He was young, slim and dressed chicly in a pair of grey slacks and a pale blue shirt that brought out the light green of his eyes. Even the ugly florescent lighting of the kitchen seemed to flatter him.
I was still openly staring at him as Aunt Violet set the table with a plate of meatloaf and buttery peas and took her seat next to Bernard. The plastic chair underneath her gave a desperate groan.
I continued to stand before the table, unable to accept Bernard as Aunt Violet’s lover.
Bernard cleared his throat sharply and Aunt Violet suddenly exclaimed, “Sit!”
I snapped out of it and took my seat in a hurry. For a while, there was only the clinking and clattering of plates as Bernard, Aunt Violet and I passed the platters around and scooped mounds of potatoes onto our plates. I wasn’t particularly hungry and the food, to be honest, looked a bit dodgy. There were hunks of something gelatinous in the meatloaf that didn’t look at all like meat.
“Excited, Ellie?” Aunt Violet said out of nowhere.
I paused in my effort to stir my food around so it looked like I’d eaten something.
“Huh?” I asked. Excited about what? My mother dying? Being forced to live in Chunky for two years until I turned eighteen? Having to listen to Auntie Vi and Barney doing it in the next room tonight?
“School tomorrow,” Aunt Violet said brightly.
I dropped my gaze to my plate, thinking for the first time of having to go to a new school. In truth, it hadn’t even occurred to me until now. It was like my brain hadn’t had room to contemplate anymore unpleasantness. Now, with the prospect of a new school looming dangerously close I couldn’t help but feel a little flutter of anxiety.
I’d never had much trouble making friends in Chicago. I was one of those people for whom conversation came easily, even when meeting someone knew. Back then, I’d had the energy and enthusiasm for it. Friends and boyfriends and getting the latest bit of gossip between classes were of the upmost importance.
I sighed deeply into my plate.
“Your Aunt tells me you’re quite the athlete,” Bernard remarked genially. “You certainly don’t eat much for someone who runs seven miles a day.”
“Yeah, well…I haven’t been running much lately,” I muttered.
“Understandable,” Bernard said. “Violet told me it was a car accident that led to your mother’s death?”
Coldness swept through me and I nodded stiffly.
Bernard opened his mouth to say something else when—
“Swimming!” Aunt Violet screeched.
I jumped, knocking over the salt shaker and stared up at her with wide eyes, perplexed at her outburst.
“There’s a river down the road that’ll be right fine for swimming,” Aunt Violet said happily. When I continued to look baffled, she said, “For your tripe-a-lathon trainin’!”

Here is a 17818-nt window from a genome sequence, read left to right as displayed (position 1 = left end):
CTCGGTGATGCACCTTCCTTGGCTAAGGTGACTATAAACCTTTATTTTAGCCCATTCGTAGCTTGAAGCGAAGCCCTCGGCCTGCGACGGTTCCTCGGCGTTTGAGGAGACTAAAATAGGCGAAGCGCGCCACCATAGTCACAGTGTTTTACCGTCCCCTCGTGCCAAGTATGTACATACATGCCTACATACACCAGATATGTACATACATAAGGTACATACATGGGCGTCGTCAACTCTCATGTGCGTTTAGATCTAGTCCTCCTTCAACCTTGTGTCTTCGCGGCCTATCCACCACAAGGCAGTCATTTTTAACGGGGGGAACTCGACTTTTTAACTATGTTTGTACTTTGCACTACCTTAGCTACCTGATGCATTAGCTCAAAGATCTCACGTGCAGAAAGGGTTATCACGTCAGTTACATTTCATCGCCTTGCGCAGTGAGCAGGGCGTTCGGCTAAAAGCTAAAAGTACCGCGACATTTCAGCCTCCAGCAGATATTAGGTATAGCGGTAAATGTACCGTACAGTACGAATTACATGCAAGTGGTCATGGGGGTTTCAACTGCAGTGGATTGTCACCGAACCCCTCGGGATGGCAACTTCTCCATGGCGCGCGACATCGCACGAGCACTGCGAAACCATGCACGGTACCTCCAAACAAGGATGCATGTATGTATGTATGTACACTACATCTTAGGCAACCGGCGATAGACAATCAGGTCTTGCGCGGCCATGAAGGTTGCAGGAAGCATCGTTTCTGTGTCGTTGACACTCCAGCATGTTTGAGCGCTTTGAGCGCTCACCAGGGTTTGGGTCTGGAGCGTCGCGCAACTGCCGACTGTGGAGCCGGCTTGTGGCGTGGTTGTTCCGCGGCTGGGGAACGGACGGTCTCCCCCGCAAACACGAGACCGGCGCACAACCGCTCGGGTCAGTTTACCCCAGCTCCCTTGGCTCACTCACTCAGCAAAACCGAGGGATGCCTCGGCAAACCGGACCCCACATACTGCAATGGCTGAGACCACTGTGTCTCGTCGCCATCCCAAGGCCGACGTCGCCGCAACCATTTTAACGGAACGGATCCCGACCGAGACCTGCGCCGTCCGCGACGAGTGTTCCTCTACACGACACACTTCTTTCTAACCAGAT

I continued to stare, almost sadly at her. The poor woman was insane…How had she ever managed to trick Bernard into dating her. Maybe she was secretly rich. Or perhaps great in bed. It certainly couldn’t be her cooking prowess…
Bernard put his hand on Aunt Violet’s rotund arm in a soothing manner.
“Violet, dear,” he said gently. “That river is hardly fit for swimming. It’s barely three feet deep.”
Aunt Violet gave me the most devastated look, as though her entire world were crumbling. I felt a swoop of pity hit me.
“It’s just as well,” I mumbled. “I haven’t been swimming much either…”
Aunt Violet continued to look crushed.
Bernard cleared his throat pointedly and Aunt Violet’s toothy smile snapped into place. “You can still ride that fancy racing bike to school every day, though. That’s somethin’. Your mama told you love ridin’ that thing rain or—”
“Wait,” I snapped. “What do you mean ride to school?”
“School bus comes by ‘round the corner,” Aunt Violet continued, ignoring my gaping stare of incredulity. “But you’ll be happier on your bike, I think. Cruddy old bus breaks down a lot and the kids gotta walk it. Not much fun when it rains, eh Barn?” She elbowed him in the side, snorting a little amidst her mirth. “I can watch ‘em from in here, schleppin’ down the way. Used to have to go out there with ‘em sometimes, headin’ off to work. Lucky for me, I aint gotta work no more now your mama left you so much money.”
“You don’t have a car?” I asked, still unwilling to believe it. Who didn’t own a car these days?
“Not since the old Ford kicked it not two years back. Middle of a flood it was, too…poor old truck just couldn’t take all that water under the hood.” She sighed sadly.
“So—so I have to ride my bike? Every day? Even in the rain?”
“Oh, I think you’ll find the rain more pleasant than the heat,” Bernard said with a charming smile. “It can become rather toasty down here in the summer. You’ll be glad to cool down.”
My mouth, which was still gaping open, snapped shut. Oh, easy for him to say. He wasn’t going to be the idiot arriving at school the next day on her bike.
I pushed my plate away. Someone just kill me now…